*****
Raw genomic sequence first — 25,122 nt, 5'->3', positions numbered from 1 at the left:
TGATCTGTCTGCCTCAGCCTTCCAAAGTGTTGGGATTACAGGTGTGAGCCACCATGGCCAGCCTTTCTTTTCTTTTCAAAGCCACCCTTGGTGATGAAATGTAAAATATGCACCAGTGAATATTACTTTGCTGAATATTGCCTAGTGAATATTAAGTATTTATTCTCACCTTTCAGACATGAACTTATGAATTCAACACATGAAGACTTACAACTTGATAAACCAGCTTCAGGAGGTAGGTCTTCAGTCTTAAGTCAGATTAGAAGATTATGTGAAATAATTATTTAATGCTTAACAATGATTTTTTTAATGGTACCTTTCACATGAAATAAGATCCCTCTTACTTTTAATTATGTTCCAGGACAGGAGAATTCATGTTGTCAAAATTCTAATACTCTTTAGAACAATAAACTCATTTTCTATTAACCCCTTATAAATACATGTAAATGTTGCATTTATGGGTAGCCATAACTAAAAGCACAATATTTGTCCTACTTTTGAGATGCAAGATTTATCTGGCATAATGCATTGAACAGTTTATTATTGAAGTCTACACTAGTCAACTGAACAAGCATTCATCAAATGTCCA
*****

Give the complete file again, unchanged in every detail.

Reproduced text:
Raw genomic sequence first — 25,122 nt, 5'->3', positions numbered from 1 at the left:
TGATCTGTCTGCCTCAGCCTTCCAAAGTGTTGGGATTACAGGTGTGAGCCACCATGGCCAGCCTTTCTTTTCTTTTCAAAGCCACCCTTGGTGATGAAATGTAAAATATGCACCAGTGAATATTACTTTGCTGAATATTGCCTAGTGAATATTAAGTATTTATTCTCACCTTTCAGACATGAACTTATGAATTCAACACATGAAGACTTACAACTTGATAAACCAGCTTCAGGAGGTAGGTCTTCAGTCTTAAGTCAGATTAGAAGATTATGTGAAATAATTATTTAATGCTTAACAATGATTTTTTTAATGGTACCTTTCACATGAAATAAGATCCCTCTTACTTTTAATTATGTTCCAGGACAGGAGAATTCATGTTGTCAAAATTCTAATACTCTTTAGAACAATAAACTCATTTTCTATTAACCCCTTATAAATACATGTAAATGTTGCATTTATGGGTAGCCATAACTAAAAGCACAATATTTGTCCTACTTTTGAGATGCAAGATTTATCTGGCATAATGCATTGAACAGTTTATTATTGAAGTCTACACTAGTCAACTGAACAAGCATTCATCAAATGTCCA